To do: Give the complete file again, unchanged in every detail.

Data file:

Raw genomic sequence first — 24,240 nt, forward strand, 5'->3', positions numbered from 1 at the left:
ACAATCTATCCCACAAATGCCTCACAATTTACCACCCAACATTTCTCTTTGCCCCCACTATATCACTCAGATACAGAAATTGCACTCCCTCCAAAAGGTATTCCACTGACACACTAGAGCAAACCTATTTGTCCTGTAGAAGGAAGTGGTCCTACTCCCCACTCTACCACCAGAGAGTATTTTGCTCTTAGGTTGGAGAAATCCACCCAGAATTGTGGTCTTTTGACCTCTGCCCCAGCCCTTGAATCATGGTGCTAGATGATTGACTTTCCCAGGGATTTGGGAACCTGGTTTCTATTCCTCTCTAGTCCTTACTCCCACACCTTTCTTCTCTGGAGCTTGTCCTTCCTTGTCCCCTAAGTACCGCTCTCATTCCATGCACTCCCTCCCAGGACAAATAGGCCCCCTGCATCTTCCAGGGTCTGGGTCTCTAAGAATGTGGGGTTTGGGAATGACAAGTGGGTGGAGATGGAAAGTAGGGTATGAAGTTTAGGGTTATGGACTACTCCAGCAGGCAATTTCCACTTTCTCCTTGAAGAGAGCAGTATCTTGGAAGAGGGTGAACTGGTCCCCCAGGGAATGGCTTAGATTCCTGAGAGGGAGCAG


Raw genomic sequence first — 24,240 nt, forward strand, 5'->3', positions numbered from 1 at the left:
ACAATCTATCCCACAAATGCCTCACAATTTACCACCCAACATTTCTCTTTGCCCCCACTATATCACTCAGATACAGAAATTGCACTCCCTCCAAAAGGTATTCCACTGACACACTAGAGCAAACCTATTTGTCCTGTAGAAGGAAGTGGTCCTACTCCCCACTCTACCACCAGAGAGTATTTTGCTCTTAGGTTGGAGAAATCCACCCAGAATTGTGGTCTTTTGACCTCTGCCCCAGCCCTTGAATCATGGTGCTAGATGATTGACTTTCCCAGGGATTTGGGAACCTGGTTTCTATTCCTCTCTAGTCCTTACTCCCACACCTTTCTTCTCTGGAGCTTGTCCTTCCTTGTCCCCTAAGTACCGCTCTCATTCCATGCACTCCCTCCCAGGACAAATAGGCCCCCTGCATCTTCCAGGGTCTGGGTCTCTAAGAATGTGGGGTTTGGGAATGACAAGTGGGTGGAGATGGAAAGTAGGGTATGAAGTTTAGGGTTATGGACTACTCCAGCAGGCAATTTCCACTTTCTCCTTGAAGAGAGCAGTATCTTGGAAGAGGGTGAACTGGTCCCCCAGGGAATGGCTTAGATTCCTGAGAGGGAGCAG